- Republicans on the House Subcommittee on Higher Education & Workforce Development on Thursday assailed the Biden administration’s plans to rework the federal student loan system, reiterating conservative talking points that the initiatives are nothing more than government handouts that would not reduce college costs.
- Topics like the president’s proposals to forgive broad amounts of student loan debt and regulatory revisions to an income-driven repayment model dominated debate during a subcommittee hearing Thursday. Democrats on the panel argued such programs would alleviate financial burdens on the most disadvantaged borrowers.
- Glimmers of partisanship emerged, however, when discussion turned to holding colleges directly accountable for unmanageable amounts of debt and ballooning student costs.
President Joe Biden’s Education Department has prioritized reshaping the beleaguered student loan system, which has contributed to the national debt growing to about $1.7 trillion.
The program that has garnered the most attention is cancellation of mass amounts of student debt — up to $20,000 for borrowers earning $125,000 or under a year. The plan is on hold because federal court rulings have temporarily blocked it. It’s now under consideration by the U.S. Supreme Court, and pundits expect the conservatives that comprise the majority will declare the plan illegal.
Though the program may be struck down, that did not stop House Republicans from tearing into it during Thursday’s hearing.
Several Republicans insinuated the debt cancellation measure, announced in August, was a political ploy to prop up Democrats’ chances prior to last year’s elections. Other conservatives took aim at what they deemed administrative bloat at colleges, with rising tuition paying for officials’ salaries rather than opportunities for students.
Republicans have proposed legislation that would cap loan amounts for graduate students and eliminate the Public Service Loan Forgiveness program, or PSLF, which forgives debts of government and service workers after a set number of payments. Democrats, meanwhile, have pushed an alternative proposal to invest more in the Pell Grant program, a primary vehicle of federal student aid, as well as updates to PSLF.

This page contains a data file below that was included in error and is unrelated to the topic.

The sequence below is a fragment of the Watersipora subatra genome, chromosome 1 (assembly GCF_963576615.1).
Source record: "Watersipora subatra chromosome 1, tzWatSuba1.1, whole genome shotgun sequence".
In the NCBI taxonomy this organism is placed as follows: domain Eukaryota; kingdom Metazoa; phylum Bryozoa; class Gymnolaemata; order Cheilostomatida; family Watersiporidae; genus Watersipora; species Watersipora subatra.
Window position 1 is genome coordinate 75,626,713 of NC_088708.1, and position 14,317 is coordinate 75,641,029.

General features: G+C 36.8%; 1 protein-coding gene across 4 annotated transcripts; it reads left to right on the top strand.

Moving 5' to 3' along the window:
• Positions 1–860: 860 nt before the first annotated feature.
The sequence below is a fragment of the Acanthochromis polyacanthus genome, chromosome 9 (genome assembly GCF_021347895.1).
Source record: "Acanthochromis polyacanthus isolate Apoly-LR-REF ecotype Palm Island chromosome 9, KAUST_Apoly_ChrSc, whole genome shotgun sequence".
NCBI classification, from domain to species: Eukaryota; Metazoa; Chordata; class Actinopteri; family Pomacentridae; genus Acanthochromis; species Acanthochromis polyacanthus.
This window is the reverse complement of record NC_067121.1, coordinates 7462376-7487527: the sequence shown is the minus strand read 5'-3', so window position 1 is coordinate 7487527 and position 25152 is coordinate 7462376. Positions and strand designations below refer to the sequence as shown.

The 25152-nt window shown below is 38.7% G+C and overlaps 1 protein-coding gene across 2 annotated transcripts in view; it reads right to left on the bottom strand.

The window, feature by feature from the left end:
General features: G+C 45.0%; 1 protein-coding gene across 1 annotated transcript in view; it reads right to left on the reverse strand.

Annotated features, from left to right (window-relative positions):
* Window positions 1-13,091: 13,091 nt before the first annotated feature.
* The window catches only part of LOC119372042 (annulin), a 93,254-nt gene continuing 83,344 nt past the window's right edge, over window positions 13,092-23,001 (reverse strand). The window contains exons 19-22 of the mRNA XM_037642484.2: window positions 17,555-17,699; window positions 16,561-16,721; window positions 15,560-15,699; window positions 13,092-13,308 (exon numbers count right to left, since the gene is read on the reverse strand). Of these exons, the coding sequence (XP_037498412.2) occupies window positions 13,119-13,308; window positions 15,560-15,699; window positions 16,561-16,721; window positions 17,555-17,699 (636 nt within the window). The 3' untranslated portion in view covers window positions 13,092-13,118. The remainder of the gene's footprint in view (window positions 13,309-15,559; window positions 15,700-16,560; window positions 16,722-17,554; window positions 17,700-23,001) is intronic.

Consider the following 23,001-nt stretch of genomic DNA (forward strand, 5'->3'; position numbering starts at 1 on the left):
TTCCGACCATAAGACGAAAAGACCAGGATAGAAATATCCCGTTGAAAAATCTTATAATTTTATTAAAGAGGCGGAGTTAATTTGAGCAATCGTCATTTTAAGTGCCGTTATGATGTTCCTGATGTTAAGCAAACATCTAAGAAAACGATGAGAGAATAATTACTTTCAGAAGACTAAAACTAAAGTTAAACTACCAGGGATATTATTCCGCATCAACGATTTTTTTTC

Carlo Salerno, an education economist, told the panel that many new higher ed costs stem from wraparound services colleges have instituted — more counselors, for instance. Some of these services, particularly at community colleges, target students who may otherwise stop out.
Salerno said colleges need “a carrot and a stick” to push them to lower costs. He also argued that some of the Biden administration’s actions, like the continued student repayment freeze and the delayed simplification of the Free Application for Federal Student Aid, or FAFSA, aren’t fair to borrowers or financial aid administrators.
Another speaker forecasted that should the loan forgiveness measure proceed, the subsequent economic ripples would spur more inflation. Colleges would also be incentivized to jack up tuition costs further, said Marc Goldwein, senior vice president and senior policy director for the Committee for a Responsible Federal Budget, a nonpartisan think tank.
No evidence has surfaced that colleges would hike tuition in response to loan forgiveness.
While Democrats and Republicans didn’t directly agree on a program to hold colleges more financially accountable for burdensome loans and costs, lawmakers on both sides of the aisle said they wanted to boost oversight in this area.
The administration has taken an interest in this, too. The Education Department has plans to craft a list of low-performing colleges that would be made public, partially as a shame tactic.
“Who benefits from this debacle of debt that has come in the last decades?,” said Rep. Burgess Owens, a Utah Republican and the subcommittee’s chair. “The only one I really see benefits for are these colleges that have no risk, no skin in the game, they’re paid regardless of whatever happens.”
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